# NCERT Solutions for Class 12th: Ch 1 Relations and Functions Exercise 1.2

#### NCERT Solutions for Class 12th: Ch 1 Relations and Functions Exercise 1.2 Math

Page No: 10

**Exercise 1.2**

1. Show that the function

*f*: R∗ → R∗ defined by*f*(x) = 1/x is one-one and onto, where R∗ is the set of all non-zero real numbers. Is the result true, if the domain R∗ is replaced by N with co-domain being same as R∗?**Answer**

2. Check the injectivity and surjectivity of the following functions:

(i)

*f*: N → N given by f(x) =*x*^{2}
(ii)

*f*: Z → Z given by f(x) =*x*^{2}
(iii)

*f*: R → R given by f(x) =*x*^{2}
(iv)

*f*: N → N given by f(x) = x^{3}
(v)

*f*: Z → Z given by f(x) = x^{3}**Answer**

3. Prove that the Greatest Integer Function

*f*: R → R, given by*f*(x) = [x], is neither one-one nor onto, where [x] denotes the greatest integer less than or equal to x.**Answer**

*f*: R → R is given by, f(x) = [x]

It is seen that

*f*(1.2) = [1.2] = 1*f*(1.9)= [1.9] = 1

∴

*f*(1.2) =*f*(1.9), but 1.2 ≠ 1.9
∴

*f*is not one-one.
Now, consider 0.7 ∈ R.

It is known that

*f*(x) = [x] is always an integer.
Thus, there does not exist any element x ∈ R such that

*f*(x) = 0.7.
∴

*f*is not onto.
Hence, the greatest integer function is neither one-one nor onto.

Page No. 11

4. Show that the Modulus Function

*f*: R → R, given by*f*(x) = |x|, is neither one-ne nor onto, where |x| is x, if x is positive or 0 and |x| is – x, if x is negative.**Answer**

It is clear that

*f*(-1) = I-1| = 1
and

*f*(1) = I1l = 1
∴

*f*(-1) =*f*(1), but -1 ≠ 1
∴

*f*is not one-one.
Now, consider -1 ∈ R.

It is known that

*f*(x) = Ix| is always non-negative.
Thus, there does not exist any element x in domain R such that

*f*(x) = Ix| = -1.
∴

*f*is not onto.
Hence, the modulus function is neither one-one nor onto.

5. Show that the Signum Function

*f*: R → R, given by**Answer**

It is seen that

*f*(1) =*f*(2) = 1, but 1 ≠ 2.
∴

*f*is not one-one.
Now, as

*f*(x) takes only 3 values (1, 0, or -1) for the element -2 in co-domain R, there does not exist any x in domain R such that f(x) = -2.
∴

*f*is not onto.
Hence, the Signum function is neither one-one nor onto.

6. Let A = {1, 2, 3}, B = {4, 5, 6, 7} and let

*f*= {(1, 4), (2, 5), (3, 6)} be a function from A to B. Show that f is one-one.**Answer**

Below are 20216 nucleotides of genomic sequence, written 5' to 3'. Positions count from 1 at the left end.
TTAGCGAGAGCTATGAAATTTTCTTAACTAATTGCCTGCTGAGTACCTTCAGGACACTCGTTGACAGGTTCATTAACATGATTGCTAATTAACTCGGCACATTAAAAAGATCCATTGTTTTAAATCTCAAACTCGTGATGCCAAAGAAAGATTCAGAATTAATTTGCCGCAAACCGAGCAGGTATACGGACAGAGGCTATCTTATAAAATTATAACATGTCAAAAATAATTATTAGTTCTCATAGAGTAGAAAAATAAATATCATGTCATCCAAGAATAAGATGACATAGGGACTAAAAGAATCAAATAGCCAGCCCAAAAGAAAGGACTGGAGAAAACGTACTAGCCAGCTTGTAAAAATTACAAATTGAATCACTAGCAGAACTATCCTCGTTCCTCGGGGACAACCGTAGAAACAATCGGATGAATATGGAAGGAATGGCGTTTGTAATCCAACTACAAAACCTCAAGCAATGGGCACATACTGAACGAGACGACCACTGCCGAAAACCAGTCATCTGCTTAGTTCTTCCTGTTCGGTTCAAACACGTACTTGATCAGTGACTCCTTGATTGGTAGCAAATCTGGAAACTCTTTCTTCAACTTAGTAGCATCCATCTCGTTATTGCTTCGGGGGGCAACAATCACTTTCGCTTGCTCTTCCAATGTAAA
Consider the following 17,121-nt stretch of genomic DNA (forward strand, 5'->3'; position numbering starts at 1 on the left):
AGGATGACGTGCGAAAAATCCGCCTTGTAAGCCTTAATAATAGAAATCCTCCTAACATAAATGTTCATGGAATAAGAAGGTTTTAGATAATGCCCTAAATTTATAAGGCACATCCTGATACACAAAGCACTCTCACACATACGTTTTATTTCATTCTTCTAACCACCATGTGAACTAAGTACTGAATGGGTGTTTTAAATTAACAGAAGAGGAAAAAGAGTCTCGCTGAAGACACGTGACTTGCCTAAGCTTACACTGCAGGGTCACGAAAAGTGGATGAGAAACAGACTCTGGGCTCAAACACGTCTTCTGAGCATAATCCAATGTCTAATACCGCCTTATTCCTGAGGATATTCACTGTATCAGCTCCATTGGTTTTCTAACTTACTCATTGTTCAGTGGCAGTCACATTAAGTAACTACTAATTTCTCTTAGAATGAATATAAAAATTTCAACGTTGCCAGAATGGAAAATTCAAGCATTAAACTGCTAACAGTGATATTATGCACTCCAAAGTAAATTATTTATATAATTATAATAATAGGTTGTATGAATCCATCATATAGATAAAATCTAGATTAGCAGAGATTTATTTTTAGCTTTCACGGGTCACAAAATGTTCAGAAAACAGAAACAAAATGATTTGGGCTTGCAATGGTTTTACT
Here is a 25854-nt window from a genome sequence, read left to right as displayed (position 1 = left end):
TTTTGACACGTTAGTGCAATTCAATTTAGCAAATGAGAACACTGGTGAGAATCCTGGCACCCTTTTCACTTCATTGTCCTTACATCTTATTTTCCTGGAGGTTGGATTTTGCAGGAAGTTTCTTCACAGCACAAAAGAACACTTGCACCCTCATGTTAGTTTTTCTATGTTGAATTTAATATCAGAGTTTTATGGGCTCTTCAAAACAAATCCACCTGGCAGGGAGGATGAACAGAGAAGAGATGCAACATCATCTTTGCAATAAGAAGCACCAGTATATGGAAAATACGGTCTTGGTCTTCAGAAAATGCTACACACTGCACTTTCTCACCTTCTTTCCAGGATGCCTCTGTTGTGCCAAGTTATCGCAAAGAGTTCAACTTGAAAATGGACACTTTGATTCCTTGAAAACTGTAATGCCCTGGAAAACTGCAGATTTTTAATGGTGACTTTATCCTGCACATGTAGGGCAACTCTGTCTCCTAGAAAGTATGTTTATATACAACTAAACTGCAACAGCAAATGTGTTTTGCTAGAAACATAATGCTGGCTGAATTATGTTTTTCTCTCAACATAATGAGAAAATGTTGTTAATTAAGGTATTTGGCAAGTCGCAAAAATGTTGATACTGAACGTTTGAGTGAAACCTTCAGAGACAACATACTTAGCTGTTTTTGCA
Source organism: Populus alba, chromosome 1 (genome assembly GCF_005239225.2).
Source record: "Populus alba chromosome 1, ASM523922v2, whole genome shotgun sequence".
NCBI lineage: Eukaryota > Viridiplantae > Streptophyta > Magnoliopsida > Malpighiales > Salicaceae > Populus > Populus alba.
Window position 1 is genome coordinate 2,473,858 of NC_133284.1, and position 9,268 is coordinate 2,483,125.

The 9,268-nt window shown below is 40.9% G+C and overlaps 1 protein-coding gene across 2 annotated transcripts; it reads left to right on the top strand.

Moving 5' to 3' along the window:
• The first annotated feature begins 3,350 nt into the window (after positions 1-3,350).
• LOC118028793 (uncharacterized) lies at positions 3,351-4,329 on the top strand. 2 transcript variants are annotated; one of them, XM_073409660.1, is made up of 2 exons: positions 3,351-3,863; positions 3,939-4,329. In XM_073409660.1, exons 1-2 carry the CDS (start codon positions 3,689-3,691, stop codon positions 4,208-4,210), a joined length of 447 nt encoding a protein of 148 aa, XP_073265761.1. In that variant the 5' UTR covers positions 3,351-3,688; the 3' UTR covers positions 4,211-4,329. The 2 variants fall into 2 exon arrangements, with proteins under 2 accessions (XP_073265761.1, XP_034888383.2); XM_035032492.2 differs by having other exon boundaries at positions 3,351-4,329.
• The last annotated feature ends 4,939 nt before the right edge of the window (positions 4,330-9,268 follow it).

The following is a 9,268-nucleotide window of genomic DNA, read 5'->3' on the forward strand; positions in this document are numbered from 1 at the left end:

It is given that A= (1, 2, 3), B= (4, 5, 6, 7).

A → B is defined as

*f*= {(1, 4), (2, 5), (3, 6)}*f*(1)= 4,

*f*(2) = 5,

*f*(3) = 6

It is seen that the images of distinct elements of A under

*f*are distinct. Hence, function*f*is one-one.
7. In each of the following cases, state whether the function is one-one, onto or
bijective. Justify your answer.

(i)

*f*: R → R defined by*f*(x) = 3 - 4x
(ii)

*f*: R → R defined by*f*(x) = 1+x^{2}**Answer**

(i)

*f*: R → 12 is defined as*f*(x) = 3 - 4x.
Let x

_{1}, x_{2}∈ R such that f(x_{1}) = f(x_{2})
⇒ 3-4x

_{1}= 3-4x_{2}
⇒ -4x

_{1}= -4x_{2 }
⇒ x

_{1}= x_{2}
∴ f is one-one.

∴ f is onto.

Hence, f is bijective.

(ii) f: R → R is defined as f(x) = 1 + x2

Let x

_{1}, x_{2}∈ R such that f(x_{1}) = f(x_{2})
⇒ 1+ x

_{1}^{2}= 1 + x_{2}^{2}
⇒ x

_{1}^{2}= x_{2}^{2}
⇒ x

_{1}= ± x_{2}
∴ f(x

_{1}) = f(x_{2}) does not imply that x_{1}= x_{2}
8. Let A and B be sets. Show that f : A×B → B×A such that f(a, b) = (b, a) is
bijective function.

**Answer**

f: A × B → B × A is defined as f(a, b) = (b, a).

Let (a

_{1}, b_{1}), (a_{2}, b_{2}) ∈ A × B such that f(a_{1}, b_{1}) = f(a_{2}, b_{2})
⇒ (b

_{1}, a_{1}) = (b_{2}, a_{2})
⇒ b

_{1}= b_{2}and a_{1}= a_{2}
⇒ (a

_{1}, b_{1}) = (a_{2}, b_{2})
∴ f is one – one.

Now, let (b, a) ∈ B × A be any element.

Then, there exists (a, b) ∈ A × B such that f(a, b) = (b, a). [By definition of f]

∴ f is onto.

Hence, f is bijective.

9.

State whether the function f is bijective. Justify your answer.

**Answer**

10. Let A = R – {3} and B = R – {1}. Consider the function f : A → B defined by f(x) = (x-2)/(x-3). Is f one-one and onto? Justify your answer.

**Answer**

11. Let f : R → R be defined as f(x) = x

^{4}. Choose the correct answer.
(A) f is one-one onto

(B) f is many-one onto

(C) f is one-one but not onto

(D) f is neither one-one nor onto.

**Answer**

f: R → R is defined as f(x) = x

^{4}
Let x, y ∈ R such that f(x) = f(y).

⇒ x

^{4}= y^{4}
⇒ x = ± y

∴ f(x) = f(y) does not imply that x = y.

For example f(1) = f(–1) = 1

∴ f is not one-one.

Consider an element 2 in co-domain R. It is clear that there does not exist any x in domain R such that f(x) = 2.

∴ f is not onto.

Hence, function f is neither one – one nor onto.

The correct answer is D.

12. Let f : R → R be defined as f(x) = 3x. Choose the correct answer.

(A) f is one-one onto

(B) f is many-one onto

(C) f is one-one but not onto

(D) f is neither one-one nor onto.

**Answer**

f: R → R is defined as f(x) = 3x.

Let x, y ∈ R such that f(x) = f(y).

⇒ 3x = 3y

⇒ x = y

∴f is one-one.

Also, for any real number (y) in co-domain R, there exists y/3 in R such that f(y/3) = 3(y/3) = y

∴ f is onto.

Hence, function f is one – one and onto.

The correct answer is A.

Exercise 1.3

Exercise 1.4

Miscellaneous Exercise

Class 12 Math NCERT Solutions